I'm staring at my office's closed door without really seeing it, trying to understand the enormity of what has happened... or maybe I'm just trying to deny it all... I'm just not sure. Maybe it's just that I'm too numb to think about anything at all right now.
I know officers sometimes get killed in the line of duty. I am well aware that that's a sad but unavoidable fact of life in this line of work and I know most of those who are killed are our beat cops... the ones who find themselves in the front lines and have the least amount of experience to fall back on. It is true that Ellison and Sandburg have an unusual knack for getting shot at on a regular basis but they are the exception to the rule and they seem to have more lives than any respectable cat should, others are not so lucky.
The thing is that for the most part detectives don't really arrive at the scene until the situation has been secured... it is the beat cops who have to confront the psychos, at least until backup can get there and take over with the necessary gear and expertise but sometimes that backup is not fast enough and as a result beat cops are the ones who end up taking the most casualties. Tragedies don't happen every day, luckily, but they do happen sometimes.
Today was one of those days. A hostage situation in an attempted bank robbery gone wrong escalated due to the stupidity of a rent-a-cop trying to play hero and an officer, one of the first responders, was killed as a result. His captain came by to break the news to me personally a few minutes ago.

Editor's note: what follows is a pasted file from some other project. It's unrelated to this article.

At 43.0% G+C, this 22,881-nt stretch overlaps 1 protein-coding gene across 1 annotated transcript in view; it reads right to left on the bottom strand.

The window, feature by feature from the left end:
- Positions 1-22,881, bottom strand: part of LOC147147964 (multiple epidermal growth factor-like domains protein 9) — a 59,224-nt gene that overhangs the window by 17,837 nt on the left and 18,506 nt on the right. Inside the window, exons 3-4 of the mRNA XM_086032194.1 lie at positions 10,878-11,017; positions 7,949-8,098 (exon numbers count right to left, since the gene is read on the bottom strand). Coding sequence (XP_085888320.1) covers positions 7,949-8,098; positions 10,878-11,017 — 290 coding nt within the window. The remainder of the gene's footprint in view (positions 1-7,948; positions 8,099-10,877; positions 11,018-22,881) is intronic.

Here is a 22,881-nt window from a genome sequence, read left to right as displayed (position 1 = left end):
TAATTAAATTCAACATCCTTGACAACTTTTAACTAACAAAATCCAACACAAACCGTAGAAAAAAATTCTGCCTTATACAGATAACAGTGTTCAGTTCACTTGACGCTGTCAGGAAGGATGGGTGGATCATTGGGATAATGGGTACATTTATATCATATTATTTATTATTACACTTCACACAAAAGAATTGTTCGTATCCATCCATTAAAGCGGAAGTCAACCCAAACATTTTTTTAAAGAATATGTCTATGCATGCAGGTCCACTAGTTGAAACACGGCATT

The problem is that I can't help but think that it is all my fault. I am all too aware of the fact that if it hadn't been for me it wouldn't have happened, that if it hadn't been for me he would still be alive.
I've had a long and successful career, I'm the captain of Major Crimes and up until today I was proud of that fact. My life may not have been perfect and, just as is the case with too many police marriages, mine could not take the strain but over all I was happy with what I had accomplished. In a way I had everything I had always dreamed of. I had the respect of my men, I had done my best to make my city a better, safer place and I had a son who had decided to follow on my footsteps in spite of his mother's objections. That was the thing I was the most proud of... I wonder if he knew.
I'm trying not to think about it but I can't help it, even if the reality of it hasn't quite hit me just yet... I still can't quite grasp the fact that he is gone.
He was just 23 and starting his career, following in his old man's footsteps and those footsteps led him to his death. I've had to make these calls too many times before and I know I'll have to do it again but it's never been quite like this and it will never be again. I know that delaying the inevitable won't help me, not now... putting it off won't change the reality of what has happened.
There is a mother out there who has to be notified of the fact that her 23 year-old son will never be 24, that she will never see her son get married or hold a grandchild in her arms. The immensity of the tragedy has never been quite so overwhelming before, the ramifications have never been quite so obvious. This is not the first time that I've had to perform this duty. I've done it before, too many times, but never with such a sense of guilt... never with such a certainty that if it hadn't been for me the young man in question wouldn't have died. I've done this before but never with such an awareness of the fact that it was my being a cop that brought us to this point... and never before has the mother of the officer in question been my ex-wife.
Daryl was 23, he'll never be 24.